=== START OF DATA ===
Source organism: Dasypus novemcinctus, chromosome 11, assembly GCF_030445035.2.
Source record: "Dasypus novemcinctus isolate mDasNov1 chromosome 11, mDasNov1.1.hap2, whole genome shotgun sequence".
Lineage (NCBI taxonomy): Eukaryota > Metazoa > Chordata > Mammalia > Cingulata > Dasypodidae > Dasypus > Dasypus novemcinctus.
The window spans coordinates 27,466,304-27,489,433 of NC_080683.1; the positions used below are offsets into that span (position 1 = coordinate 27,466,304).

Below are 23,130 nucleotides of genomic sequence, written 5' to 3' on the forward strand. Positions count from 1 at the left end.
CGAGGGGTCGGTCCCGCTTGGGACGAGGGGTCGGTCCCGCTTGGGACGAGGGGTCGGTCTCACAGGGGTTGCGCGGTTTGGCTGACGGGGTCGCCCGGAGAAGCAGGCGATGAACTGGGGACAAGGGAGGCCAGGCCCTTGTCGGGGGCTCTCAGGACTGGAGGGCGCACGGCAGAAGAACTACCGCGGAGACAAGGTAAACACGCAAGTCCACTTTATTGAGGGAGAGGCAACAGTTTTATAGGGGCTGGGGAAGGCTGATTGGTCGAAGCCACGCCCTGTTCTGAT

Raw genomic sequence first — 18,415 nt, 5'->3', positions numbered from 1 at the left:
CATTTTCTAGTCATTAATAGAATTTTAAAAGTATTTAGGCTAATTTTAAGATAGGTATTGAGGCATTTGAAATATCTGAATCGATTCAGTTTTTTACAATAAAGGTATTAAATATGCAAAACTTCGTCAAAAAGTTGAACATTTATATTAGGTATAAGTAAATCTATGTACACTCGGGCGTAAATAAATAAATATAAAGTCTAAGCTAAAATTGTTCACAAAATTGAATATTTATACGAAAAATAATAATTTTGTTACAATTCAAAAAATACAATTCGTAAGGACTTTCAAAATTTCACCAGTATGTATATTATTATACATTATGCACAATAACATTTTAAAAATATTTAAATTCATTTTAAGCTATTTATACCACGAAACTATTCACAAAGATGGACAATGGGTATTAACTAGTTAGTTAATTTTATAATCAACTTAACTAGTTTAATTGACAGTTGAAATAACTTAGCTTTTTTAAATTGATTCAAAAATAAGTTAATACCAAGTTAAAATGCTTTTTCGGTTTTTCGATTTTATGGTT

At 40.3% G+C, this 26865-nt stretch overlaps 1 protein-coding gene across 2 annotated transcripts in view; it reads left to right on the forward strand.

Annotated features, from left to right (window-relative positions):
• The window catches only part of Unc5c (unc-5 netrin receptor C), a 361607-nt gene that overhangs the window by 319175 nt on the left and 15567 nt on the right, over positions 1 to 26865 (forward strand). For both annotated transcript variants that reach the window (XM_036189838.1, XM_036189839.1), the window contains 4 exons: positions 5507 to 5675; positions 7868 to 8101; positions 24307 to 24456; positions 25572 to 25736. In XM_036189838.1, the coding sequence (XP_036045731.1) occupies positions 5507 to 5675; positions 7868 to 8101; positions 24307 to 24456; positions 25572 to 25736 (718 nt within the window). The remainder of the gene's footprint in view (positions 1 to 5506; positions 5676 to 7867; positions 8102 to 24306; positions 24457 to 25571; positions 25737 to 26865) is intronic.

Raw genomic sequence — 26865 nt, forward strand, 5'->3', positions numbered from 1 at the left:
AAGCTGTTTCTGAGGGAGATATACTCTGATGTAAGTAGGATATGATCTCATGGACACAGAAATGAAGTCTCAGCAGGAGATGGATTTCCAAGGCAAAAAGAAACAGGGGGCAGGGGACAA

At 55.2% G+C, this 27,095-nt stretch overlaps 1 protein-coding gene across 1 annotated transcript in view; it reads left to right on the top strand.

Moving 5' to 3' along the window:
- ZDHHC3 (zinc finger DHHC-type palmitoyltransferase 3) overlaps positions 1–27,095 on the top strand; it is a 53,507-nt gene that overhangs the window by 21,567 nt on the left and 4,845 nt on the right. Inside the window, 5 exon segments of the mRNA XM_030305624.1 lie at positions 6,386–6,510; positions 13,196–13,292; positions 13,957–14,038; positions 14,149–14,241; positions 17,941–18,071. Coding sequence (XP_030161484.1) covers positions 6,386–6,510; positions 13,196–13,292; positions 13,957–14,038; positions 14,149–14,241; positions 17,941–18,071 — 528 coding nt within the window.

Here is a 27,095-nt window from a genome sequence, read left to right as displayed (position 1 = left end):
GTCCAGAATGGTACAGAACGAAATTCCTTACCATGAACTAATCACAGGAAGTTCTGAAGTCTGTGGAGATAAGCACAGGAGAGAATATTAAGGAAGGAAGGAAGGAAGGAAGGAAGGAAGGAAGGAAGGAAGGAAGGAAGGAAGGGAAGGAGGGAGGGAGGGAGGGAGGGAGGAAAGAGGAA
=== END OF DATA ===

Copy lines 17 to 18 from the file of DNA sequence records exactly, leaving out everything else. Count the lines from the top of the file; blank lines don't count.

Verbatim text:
Here is a 27,095-nt window from a genome sequence, read left to right as displayed (position 1 = left end):
GTCCAGAATGGTACAGAACGAAATTCCTTACCATGAACTAATCACAGGAAGTTCTGAAGTCTGTGGAGATAAGCACAGGAGAGAATATTAAGGAAGGAAGGAAGGAAGGAAGGAAGGAAGGAAGGAAGGAAGGAAGGAAGGAAGGGAAGGAGGGAGGGAGGGAGGGAGGGAGGAAAGAGGAA